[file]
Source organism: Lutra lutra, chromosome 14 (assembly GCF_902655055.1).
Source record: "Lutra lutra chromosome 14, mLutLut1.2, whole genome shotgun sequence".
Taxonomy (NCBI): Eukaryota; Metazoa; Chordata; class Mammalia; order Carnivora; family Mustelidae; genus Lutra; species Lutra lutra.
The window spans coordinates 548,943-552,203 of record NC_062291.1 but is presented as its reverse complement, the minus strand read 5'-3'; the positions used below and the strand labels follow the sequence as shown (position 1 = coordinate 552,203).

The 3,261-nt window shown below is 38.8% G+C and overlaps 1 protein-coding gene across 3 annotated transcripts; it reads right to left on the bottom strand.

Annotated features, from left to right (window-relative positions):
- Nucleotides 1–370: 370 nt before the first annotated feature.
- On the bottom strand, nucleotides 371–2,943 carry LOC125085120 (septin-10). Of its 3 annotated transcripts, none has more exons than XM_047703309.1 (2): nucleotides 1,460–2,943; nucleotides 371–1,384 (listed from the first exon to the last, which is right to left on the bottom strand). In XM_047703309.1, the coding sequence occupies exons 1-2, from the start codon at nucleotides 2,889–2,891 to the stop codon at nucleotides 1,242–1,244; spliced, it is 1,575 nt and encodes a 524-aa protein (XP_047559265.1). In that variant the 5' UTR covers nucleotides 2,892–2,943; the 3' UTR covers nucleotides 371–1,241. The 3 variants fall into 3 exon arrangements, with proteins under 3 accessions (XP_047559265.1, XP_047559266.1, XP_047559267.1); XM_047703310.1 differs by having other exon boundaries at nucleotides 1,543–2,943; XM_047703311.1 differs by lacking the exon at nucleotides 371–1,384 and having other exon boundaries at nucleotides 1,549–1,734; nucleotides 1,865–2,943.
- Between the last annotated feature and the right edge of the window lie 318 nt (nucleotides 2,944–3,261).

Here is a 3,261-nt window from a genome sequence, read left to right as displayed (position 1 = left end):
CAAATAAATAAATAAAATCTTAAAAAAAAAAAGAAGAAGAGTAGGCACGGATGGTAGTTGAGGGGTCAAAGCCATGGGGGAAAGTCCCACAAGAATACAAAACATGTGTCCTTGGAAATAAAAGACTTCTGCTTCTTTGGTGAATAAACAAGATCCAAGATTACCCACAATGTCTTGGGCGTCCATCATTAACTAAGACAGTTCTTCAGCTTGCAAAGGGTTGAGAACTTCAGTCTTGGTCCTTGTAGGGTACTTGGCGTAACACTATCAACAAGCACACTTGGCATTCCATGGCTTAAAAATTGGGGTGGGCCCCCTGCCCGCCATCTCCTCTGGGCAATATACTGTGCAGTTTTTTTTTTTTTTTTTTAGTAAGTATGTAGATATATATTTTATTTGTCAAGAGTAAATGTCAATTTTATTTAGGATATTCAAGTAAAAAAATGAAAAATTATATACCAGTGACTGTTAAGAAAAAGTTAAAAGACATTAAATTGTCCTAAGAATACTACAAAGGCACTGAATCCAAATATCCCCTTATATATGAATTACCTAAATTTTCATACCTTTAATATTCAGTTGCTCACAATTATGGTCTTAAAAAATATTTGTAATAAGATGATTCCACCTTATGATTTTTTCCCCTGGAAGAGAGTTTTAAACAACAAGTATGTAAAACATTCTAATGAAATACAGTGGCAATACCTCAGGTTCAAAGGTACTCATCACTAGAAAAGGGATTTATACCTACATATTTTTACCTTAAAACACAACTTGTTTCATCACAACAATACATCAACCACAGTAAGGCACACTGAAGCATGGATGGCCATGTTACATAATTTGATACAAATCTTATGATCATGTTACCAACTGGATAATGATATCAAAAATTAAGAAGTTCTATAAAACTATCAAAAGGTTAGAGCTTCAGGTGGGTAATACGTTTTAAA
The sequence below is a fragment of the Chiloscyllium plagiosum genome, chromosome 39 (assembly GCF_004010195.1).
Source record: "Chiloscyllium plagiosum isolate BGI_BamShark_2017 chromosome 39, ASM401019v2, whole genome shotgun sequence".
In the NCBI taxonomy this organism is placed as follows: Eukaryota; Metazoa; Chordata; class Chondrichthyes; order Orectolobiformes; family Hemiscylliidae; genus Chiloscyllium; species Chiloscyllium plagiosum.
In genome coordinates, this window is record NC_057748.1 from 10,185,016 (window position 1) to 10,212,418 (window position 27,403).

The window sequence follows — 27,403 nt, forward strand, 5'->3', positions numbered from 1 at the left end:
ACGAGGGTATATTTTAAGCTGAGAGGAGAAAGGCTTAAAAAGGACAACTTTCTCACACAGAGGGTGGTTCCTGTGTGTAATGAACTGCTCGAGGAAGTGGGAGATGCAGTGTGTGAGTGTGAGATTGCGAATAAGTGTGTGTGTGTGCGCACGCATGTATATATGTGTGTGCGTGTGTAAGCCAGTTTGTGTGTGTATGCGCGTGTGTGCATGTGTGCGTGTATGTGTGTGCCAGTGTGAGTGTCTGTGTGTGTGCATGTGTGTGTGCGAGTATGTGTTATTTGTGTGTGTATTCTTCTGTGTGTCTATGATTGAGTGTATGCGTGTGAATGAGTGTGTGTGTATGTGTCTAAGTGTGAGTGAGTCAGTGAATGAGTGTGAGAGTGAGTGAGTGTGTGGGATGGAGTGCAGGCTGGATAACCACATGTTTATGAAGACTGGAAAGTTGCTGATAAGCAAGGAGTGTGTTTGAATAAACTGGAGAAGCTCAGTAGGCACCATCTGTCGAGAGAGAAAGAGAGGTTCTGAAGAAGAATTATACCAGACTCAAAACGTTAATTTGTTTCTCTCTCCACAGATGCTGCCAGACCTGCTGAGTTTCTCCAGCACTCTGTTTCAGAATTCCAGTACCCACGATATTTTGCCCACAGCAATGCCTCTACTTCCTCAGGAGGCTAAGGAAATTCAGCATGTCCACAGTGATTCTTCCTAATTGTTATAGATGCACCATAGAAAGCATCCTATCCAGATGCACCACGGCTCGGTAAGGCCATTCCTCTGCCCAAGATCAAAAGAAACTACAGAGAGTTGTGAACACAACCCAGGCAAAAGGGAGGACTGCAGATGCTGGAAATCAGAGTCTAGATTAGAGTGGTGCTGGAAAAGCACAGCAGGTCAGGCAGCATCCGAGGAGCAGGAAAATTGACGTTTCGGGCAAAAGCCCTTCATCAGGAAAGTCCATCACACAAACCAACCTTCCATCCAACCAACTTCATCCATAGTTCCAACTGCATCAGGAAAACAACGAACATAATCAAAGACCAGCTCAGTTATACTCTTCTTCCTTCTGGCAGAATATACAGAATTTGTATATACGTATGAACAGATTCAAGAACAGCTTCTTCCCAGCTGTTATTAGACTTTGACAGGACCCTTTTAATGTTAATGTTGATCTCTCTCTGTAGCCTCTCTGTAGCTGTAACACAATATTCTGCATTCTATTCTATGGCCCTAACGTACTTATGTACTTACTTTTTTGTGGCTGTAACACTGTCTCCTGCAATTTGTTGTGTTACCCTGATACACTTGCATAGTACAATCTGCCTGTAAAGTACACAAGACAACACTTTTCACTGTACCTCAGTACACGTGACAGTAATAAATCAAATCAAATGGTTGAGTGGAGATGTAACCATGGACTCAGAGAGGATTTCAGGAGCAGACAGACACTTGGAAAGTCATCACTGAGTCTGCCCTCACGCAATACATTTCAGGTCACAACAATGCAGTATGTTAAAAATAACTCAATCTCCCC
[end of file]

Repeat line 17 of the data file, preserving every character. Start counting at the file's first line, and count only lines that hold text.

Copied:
ACGAGGGTATATTTTAAGCTGAGAGGAGAAAGGCTTAAAAAGGACAACTTTCTCACACAGAGGGTGGTTCCTGTGTGTAATGAACTGCTCGAGGAAGTGGGAGATGCAGTGTGTGAGTGTGAGATTGCGAATAAGTGTGTGTGTGTGCGCACGCATGTATATATGTGTGTGCGTGTGTAAGCCAGTTTGTGTGTGTATGCGCGTGTGTGCATGTGTGCGTGTATGTGTGTGCCAGTGTGAGTGTCTGTGTGTGTGCATGTGTGTGTGCGAGTATGTGTTATTTGTGTGTGTATTCTTCTGTGTGTCTATGATTGAGTGTATGCGTGTGAATGAGTGTGTGTGTATGTGTCTAAGTGTGAGTGAGTCAGTGAATGAGTGTGAGAGTGAGTGAGTGTGTGGGATGGAGTGCAGGCTGGATAACCACATGTTTATGAAGACTGGAAAGTTGCTGATAAGCAAGGAGTGTGTTTGAATAAACTGGAGAAGCTCAGTAGGCACCATCTGTCGAGAGAGAAAGAGAGGTTCTGAAGAAGAATTATACCAGACTCAAAACGTTAATTTGTTTCTCTCTCCACAGATGCTGCCAGACCTGCTGAGTTTCTCCAGCACTCTGTTTCAGAATTCCAGTACCCACGATATTTTGCCCACAGCAATGCCTCTACTTCCTCAGGAGGCTAAGGAAATTCAGCATGTCCACAGTGATTCTTCCTAATTGTTATAGATGCACCATAGAAAGCATCCTATCCAGATGCACCACGGCTCGGTAAGGCCATTCCTCTGCCCAAGATCAAAAGAAACTACAGAGAGTTGTGAACACAACCCAGGCAAAAGGGAGGACTGCAGATGCTGGAAATCAGAGTCTAGATTAGAGTGGTGCTGGAAAAGCACAGCAGGTCAGGCAGCATCCGAGGAGCAGGAAAATTGACGTTTCGGGCAAAAGCCCTTCATCAGGAAAGTCCATCACACAAACCAACCTTCCATCCAACCAACTTCATCCATAGTTCCAACTGCATCAGGAAAACAACGAACATAATCAAAGACCAGCTCAGTTATACTCTTCTTCCTTCTGGCAGAATATACAGAATTTGTATATACGTATGAACAGATTCAAGAACAGCTTCTTCCCAGCTGTTATTAGACTTTGACAGGACCCTTTTAATGTTAATGTTGATCTCTCTCTGTAGCCTCTCTGTAGCTGTAACACAATATTCTGCATTCTATTCTATGGCCCTAACGTACTTATGTACTTACTTTTTTGTGGCTGTAACACTGTCTCCTGCAATTTGTTGTGTTACCCTGATACACTTGCATAGTACAATCTGCCTGTAAAGTACACAAGACAACACTTTTCACTGTACCTCAGTACACGTGACAGTAATAAATCAAATCAAATGGTTGAGTGGAGATGTAACCATGGACTCAGAGAGGATTTCAGGAGCAGACAGACACTTGGAAAGTCATCACTGAGTCTGCCCTCACGCAATACATTTCAGGTCACAACAATGCAGTATGTTAAAAATAACTCAATCTCCCC